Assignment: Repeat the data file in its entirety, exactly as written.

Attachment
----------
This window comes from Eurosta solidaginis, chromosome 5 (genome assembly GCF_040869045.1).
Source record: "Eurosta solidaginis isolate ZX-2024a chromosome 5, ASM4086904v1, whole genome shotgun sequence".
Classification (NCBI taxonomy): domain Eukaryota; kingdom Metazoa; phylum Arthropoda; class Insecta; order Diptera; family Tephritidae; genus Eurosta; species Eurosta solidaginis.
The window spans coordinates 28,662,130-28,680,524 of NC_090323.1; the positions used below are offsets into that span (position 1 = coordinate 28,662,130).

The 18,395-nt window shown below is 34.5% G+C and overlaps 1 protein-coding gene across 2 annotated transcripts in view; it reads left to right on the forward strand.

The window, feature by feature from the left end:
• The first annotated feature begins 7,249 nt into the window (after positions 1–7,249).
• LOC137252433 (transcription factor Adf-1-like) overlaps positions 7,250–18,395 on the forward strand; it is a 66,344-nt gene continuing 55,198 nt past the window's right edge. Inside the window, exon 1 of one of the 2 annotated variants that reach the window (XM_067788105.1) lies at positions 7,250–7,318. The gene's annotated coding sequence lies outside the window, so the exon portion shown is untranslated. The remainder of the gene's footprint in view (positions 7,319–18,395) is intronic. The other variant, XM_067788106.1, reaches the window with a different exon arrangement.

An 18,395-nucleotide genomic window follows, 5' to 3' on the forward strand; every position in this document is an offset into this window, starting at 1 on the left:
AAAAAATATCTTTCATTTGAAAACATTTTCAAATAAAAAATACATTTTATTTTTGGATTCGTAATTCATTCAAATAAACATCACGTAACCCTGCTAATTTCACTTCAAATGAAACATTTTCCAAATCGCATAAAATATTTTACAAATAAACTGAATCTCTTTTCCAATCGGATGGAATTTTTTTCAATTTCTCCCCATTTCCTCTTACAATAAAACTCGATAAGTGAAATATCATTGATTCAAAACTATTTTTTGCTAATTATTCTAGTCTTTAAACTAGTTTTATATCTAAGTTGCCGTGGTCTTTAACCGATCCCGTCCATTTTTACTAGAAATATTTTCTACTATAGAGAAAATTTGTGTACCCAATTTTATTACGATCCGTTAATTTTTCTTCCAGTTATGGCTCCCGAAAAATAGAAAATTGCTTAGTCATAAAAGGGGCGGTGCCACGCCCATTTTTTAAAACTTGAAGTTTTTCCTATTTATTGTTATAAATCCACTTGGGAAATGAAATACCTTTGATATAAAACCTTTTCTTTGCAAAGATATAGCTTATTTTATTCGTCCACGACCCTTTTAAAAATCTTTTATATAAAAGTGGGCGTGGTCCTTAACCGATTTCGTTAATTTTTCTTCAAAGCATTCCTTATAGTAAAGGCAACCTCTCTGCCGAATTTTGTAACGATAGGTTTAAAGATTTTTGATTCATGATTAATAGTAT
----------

This window comes from Eurosta solidaginis, chromosome 5 (genome assembly GCF_040869045.1).
Source record: "Eurosta solidaginis isolate ZX-2024a chromosome 5, ASM4086904v1, whole genome shotgun sequence".
Classification (NCBI taxonomy): domain Eukaryota; kingdom Metazoa; phylum Arthropoda; class Insecta; order Diptera; family Tephritidae; genus Eurosta; species Eurosta solidaginis.
The window spans coordinates 28,662,130-28,680,524 of NC_090323.1; the positions used below are offsets into that span (position 1 = coordinate 28,662,130).

The 18,395-nt window shown below is 34.5% G+C and overlaps 1 protein-coding gene across 2 annotated transcripts in view; it reads left to right on the forward strand.

The window, feature by feature from the left end:
• The first annotated feature begins 7,249 nt into the window (after positions 1–7,249).
• LOC137252433 (transcription factor Adf-1-like) overlaps positions 7,250–18,395 on the forward strand; it is a 66,344-nt gene continuing 55,198 nt past the window's right edge. Inside the window, exon 1 of one of the 2 annotated variants that reach the window (XM_067788105.1) lies at positions 7,250–7,318. The gene's annotated coding sequence lies outside the window, so the exon portion shown is untranslated. The remainder of the gene's footprint in view (positions 7,319–18,395) is intronic. The other variant, XM_067788106.1, reaches the window with a different exon arrangement.

An 18,395-nucleotide genomic window follows, 5' to 3' on the forward strand; every position in this document is an offset into this window, starting at 1 on the left:
AAAAAATATCTTTCATTTGAAAACATTTTCAAATAAAAAATACATTTTATTTTTGGATTCGTAATTCATTCAAATAAACATCACGTAACCCTGCTAATTTCACTTCAAATGAAACATTTTCCAAATCGCATAAAATATTTTACAAATAAACTGAATCTCTTTTCCAATCGGATGGAATTTTTTTCAATTTCTCCCCATTTCCTCTTACAATAAAACTCGATAAGTGAAATATCATTGATTCAAAACTATTTTTTGCTAATTATTCTAGTCTTTAAACTAGTTTTATATCTAAGTTGCCGTGGTCTTTAACCGATCCCGTCCATTTTTACTAGAAATATTTTCTACTATAGAGAAAATTTGTGTACCCAATTTTATTACGATCCGTTAATTTTTCTTCCAGTTATGGCTCCCGAAAAATAGAAAATTGCTTAGTCATAAAAGGGGCGGTGCCACGCCCATTTTTTAAAACTTGAAGTTTTTCCTATTTATTGTTATAAATCCACTTGGGAAATGAAATACCTTTGATATAAAACCTTTTCTTTGCAAAGATATAGCTTATTTTATTCGTCCACGACCCTTTTAAAAATCTTTTATATAAAAGTGGGCGTGGTCCTTAACCGATTTCGTTAATTTTTCTTCAAAGCATTCCTTATAGTAAAGGCAACCTCTCTGCCGAATTTTGTAACGATAGGTTTAAAGATTTTTGATTCATGATTAATAGTAT